In March this year, packaging solutions firm API Group commissioned an independent survey of decision-makers in the packaging industry. David Peters, group creative development manager at API – which has worked with L’Oréal on packaging projects – says, “Of those surveyed, 82% believed that packaging that reflects current trends can have a positive effect on consumer buying behaviour. So it is little wonder we are seeing brands, particularly in the cosmetics sector, emulating the latest cultural and fashion trends in their packaging decorations.
“Fashion trends are the main influence on print and decoration choice,” he continues. “API focuses on the four strongest trend drivers each year that will appeal to a wide audience within the luxury product sectors. For example, Neon Storm is expressive, Ethereal is feminine, Primary Matrix is science and Diamond Luxe is beauty. Our survey also revealed what people believed to be the essential elements and finishes when creating packaging that leaps from the shelves. More than a third believed that embellishments were key, and 27% believed that tactile elements, such as embossing effects, were essential in impacting consumer behaviour.”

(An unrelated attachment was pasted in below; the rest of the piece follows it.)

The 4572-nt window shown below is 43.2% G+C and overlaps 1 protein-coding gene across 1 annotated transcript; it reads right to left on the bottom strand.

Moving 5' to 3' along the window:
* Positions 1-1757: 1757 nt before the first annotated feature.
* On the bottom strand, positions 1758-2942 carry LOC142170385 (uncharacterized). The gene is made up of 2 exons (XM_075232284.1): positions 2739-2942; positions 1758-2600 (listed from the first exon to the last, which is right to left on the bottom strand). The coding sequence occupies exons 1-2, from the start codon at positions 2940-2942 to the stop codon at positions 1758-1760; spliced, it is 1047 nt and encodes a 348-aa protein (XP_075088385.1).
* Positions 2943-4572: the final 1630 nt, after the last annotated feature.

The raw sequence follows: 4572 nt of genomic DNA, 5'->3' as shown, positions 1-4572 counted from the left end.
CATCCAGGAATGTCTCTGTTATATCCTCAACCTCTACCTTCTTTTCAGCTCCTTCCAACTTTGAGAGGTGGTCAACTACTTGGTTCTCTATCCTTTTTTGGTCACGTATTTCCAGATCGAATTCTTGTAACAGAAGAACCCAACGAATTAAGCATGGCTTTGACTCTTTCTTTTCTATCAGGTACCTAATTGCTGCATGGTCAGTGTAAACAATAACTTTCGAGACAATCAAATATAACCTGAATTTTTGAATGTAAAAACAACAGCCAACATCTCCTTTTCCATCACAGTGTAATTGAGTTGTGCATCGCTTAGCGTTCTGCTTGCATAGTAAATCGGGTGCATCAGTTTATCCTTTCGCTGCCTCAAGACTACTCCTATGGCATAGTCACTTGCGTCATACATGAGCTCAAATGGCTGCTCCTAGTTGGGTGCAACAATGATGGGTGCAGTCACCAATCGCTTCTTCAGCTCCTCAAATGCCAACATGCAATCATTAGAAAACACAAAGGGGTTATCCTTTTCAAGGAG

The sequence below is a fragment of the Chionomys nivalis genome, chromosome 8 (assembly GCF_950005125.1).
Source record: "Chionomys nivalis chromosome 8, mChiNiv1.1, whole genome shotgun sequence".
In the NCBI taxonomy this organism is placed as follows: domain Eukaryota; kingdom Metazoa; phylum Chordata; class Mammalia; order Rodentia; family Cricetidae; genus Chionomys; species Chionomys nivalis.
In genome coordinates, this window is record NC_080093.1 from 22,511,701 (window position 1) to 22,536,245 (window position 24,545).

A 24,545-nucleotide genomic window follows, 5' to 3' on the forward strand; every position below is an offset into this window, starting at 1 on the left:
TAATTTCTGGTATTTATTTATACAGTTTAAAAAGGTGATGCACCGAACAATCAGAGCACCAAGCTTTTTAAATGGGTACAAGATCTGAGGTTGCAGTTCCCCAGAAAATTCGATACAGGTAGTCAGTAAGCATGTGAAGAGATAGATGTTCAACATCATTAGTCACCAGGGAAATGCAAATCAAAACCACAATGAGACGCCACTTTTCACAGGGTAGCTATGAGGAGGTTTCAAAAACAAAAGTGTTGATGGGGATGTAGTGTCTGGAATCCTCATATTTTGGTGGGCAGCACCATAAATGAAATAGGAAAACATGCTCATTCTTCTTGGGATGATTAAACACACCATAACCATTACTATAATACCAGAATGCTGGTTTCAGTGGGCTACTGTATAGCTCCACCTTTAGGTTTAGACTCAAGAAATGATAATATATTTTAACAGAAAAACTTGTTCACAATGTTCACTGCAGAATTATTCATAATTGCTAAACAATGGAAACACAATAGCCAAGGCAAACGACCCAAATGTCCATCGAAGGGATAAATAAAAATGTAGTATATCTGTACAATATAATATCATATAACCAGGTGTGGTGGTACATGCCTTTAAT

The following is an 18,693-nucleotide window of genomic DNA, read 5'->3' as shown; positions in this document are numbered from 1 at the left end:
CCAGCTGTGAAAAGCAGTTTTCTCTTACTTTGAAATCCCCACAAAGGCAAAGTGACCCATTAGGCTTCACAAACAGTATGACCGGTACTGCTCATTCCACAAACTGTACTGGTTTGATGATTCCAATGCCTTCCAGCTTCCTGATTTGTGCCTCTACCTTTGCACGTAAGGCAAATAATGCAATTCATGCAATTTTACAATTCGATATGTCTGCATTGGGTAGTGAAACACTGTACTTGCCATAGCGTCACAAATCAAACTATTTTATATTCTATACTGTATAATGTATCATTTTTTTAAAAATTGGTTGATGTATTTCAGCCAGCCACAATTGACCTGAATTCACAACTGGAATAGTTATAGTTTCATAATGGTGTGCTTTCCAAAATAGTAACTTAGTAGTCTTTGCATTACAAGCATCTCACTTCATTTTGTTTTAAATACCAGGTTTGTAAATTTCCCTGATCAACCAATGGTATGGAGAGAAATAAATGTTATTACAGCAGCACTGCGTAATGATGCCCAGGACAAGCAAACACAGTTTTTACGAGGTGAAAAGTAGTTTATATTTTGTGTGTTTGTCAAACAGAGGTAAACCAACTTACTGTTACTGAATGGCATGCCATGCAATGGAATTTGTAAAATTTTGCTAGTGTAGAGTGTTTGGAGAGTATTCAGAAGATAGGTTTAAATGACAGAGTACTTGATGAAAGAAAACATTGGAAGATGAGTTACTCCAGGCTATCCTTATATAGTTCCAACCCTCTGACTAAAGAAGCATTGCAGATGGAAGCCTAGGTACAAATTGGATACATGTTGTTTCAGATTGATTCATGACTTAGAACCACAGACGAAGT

Agility is essential in order to respond to shifting trends and still stay price competitive – a serious challenge, even for major cosmetics companies. Looking beyond the heady world of design, new technologies are also casting their influence on what is possible in decorative printing. However, is the emergence of digital printing simply a nice bonus, or can it really extend printing capabilities for the cosmetics sector?
“The continued advancement of digital-print technology means it’s a good option to consider alongside traditional methods. Digital print can be a more cost-effective alternative when quantities are small and designs change so often,” says Peters.
De Lataulade agrees, confirming that L’Oréal already has a firm foothold on the digital printing path. “Digital printing is a new trend in the cosmetics industry that we use for Elsève labels at L’Oréal, which are part of the most sophisticated labels on the market. It is a lever of efficacy and agility, and it reduces the time needed to market. For the decoration, we can also use it for limited editions.”
“Metallic effect is a huge trend in some countries, mostly for luxury brands and make-up,” says De Lataulade. “We can do creative effects on all the materials we use for our packaging: cardboard, plastics, metal, labels and tube, thanks to more than 20 different printing or finishing techniques.”